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AI and why I built the Connection Machine


The story of the Clock of the Long Now
W Daniel Hillis Scientist
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Probably the most important thing about the clock is actually not the physical thing itself, but the story of it. And I love it that already there's some confusion about the story. Some people hear it and don't think it's real, or they've heard about the one in Nevada and they're confused about the one in Texas, and they're not sure which one is real or... and so it had this kind of mythological character, and I like that about it. And that's... I ended up writing this book which is a bunch of reports of the clock, contradictory reports of the clock. And they're all things that I imagined the clock to be. And some of them I might build. Some of them I have built. And so I love the idea of the clock being a kind of idea that is somehow more than its instantiation in any physical thing. So it's like the Jewish idea of the temple. In some sense, it's more real because it's not there, and it has to have been built, it has to be real, but it has a reality that goes beyond its physical instantiation. And I'd like the clock to be that, too, because of course stories last longer than any physical thing that we can build. And ultimately, they're more important to us.

W Daniel Hillis (b. 1956) is an American inventor, scientist, author and engineer. While doing his doctoral work at MIT under artificial intelligence pioneer, Marvin Minsky, he invented the concept of parallel computers, that is now the basis for most supercomputers. He also co-founded the famous parallel computing company, Thinking Machines, in 1983 which marked a new era in computing. In 1996, Hillis left MIT for California, where he spent time leading Disney’s Imagineers. He developed new technologies and business strategies for Disney's theme parks, television, motion pictures, Internet and consumer product businesses. More recently, Hillis co-founded an engineering and design company, Applied Minds, and several start-ups, among them Applied Proteomics in San Diego, MetaWeb Technologies (acquired by Google) in San Francisco, and his current passion, Applied Invention in Cambridge, MA, which 'partners with clients to create innovative products and services'. He holds over 100 US patents, covering parallel computers, disk arrays, forgery prevention methods, and various electronic and mechanical devices (including a 10,000-year mechanical clock), and has recently moved into working on problems in medicine. In recognition of his work Hillis has won many awards, including the Dan David Prize.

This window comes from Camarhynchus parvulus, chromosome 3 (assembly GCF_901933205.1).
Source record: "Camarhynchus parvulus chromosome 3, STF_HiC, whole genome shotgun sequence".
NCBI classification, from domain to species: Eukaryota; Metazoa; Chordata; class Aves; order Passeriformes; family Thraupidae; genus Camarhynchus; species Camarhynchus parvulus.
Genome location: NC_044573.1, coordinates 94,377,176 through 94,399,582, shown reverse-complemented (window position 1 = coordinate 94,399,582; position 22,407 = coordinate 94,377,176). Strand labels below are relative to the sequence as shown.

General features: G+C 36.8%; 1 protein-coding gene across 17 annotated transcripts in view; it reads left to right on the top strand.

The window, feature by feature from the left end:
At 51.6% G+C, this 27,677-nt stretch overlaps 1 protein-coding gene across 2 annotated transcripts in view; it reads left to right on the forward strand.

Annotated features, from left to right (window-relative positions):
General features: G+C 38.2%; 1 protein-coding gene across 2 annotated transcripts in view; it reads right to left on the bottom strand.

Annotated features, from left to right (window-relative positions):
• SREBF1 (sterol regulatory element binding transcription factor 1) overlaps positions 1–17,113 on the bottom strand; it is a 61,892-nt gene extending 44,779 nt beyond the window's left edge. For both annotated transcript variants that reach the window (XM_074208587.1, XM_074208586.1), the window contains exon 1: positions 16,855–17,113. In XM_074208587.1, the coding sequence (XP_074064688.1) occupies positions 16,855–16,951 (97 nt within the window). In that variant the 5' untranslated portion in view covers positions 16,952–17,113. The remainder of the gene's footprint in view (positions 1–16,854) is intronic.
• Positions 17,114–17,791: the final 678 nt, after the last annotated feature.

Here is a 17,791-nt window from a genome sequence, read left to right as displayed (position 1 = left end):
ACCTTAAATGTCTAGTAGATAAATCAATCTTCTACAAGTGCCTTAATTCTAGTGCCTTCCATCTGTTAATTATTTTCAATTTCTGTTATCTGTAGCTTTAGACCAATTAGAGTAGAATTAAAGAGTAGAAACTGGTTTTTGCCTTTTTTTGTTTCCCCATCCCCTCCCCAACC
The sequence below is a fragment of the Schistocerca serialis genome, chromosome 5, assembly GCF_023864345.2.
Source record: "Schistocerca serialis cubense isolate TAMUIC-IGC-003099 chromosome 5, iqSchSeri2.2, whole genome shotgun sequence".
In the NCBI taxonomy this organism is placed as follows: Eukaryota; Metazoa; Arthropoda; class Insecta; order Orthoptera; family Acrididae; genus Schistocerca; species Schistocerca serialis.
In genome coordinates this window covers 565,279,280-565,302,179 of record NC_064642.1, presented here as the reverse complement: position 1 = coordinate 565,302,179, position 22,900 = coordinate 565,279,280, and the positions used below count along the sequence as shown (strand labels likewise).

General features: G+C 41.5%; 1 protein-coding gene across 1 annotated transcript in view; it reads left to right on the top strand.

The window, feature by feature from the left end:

Listeners: Christopher Sykes George Dyson

Christopher Sykes is an independent documentary producer who has made a number of films about science and scientists for BBC TV, Channel Four, and PBS.

Tags: Clock of the Long Now

Duration: 1 minute, 33 seconds

Date story recorded: October 2016

Date story went live: 05 July 2017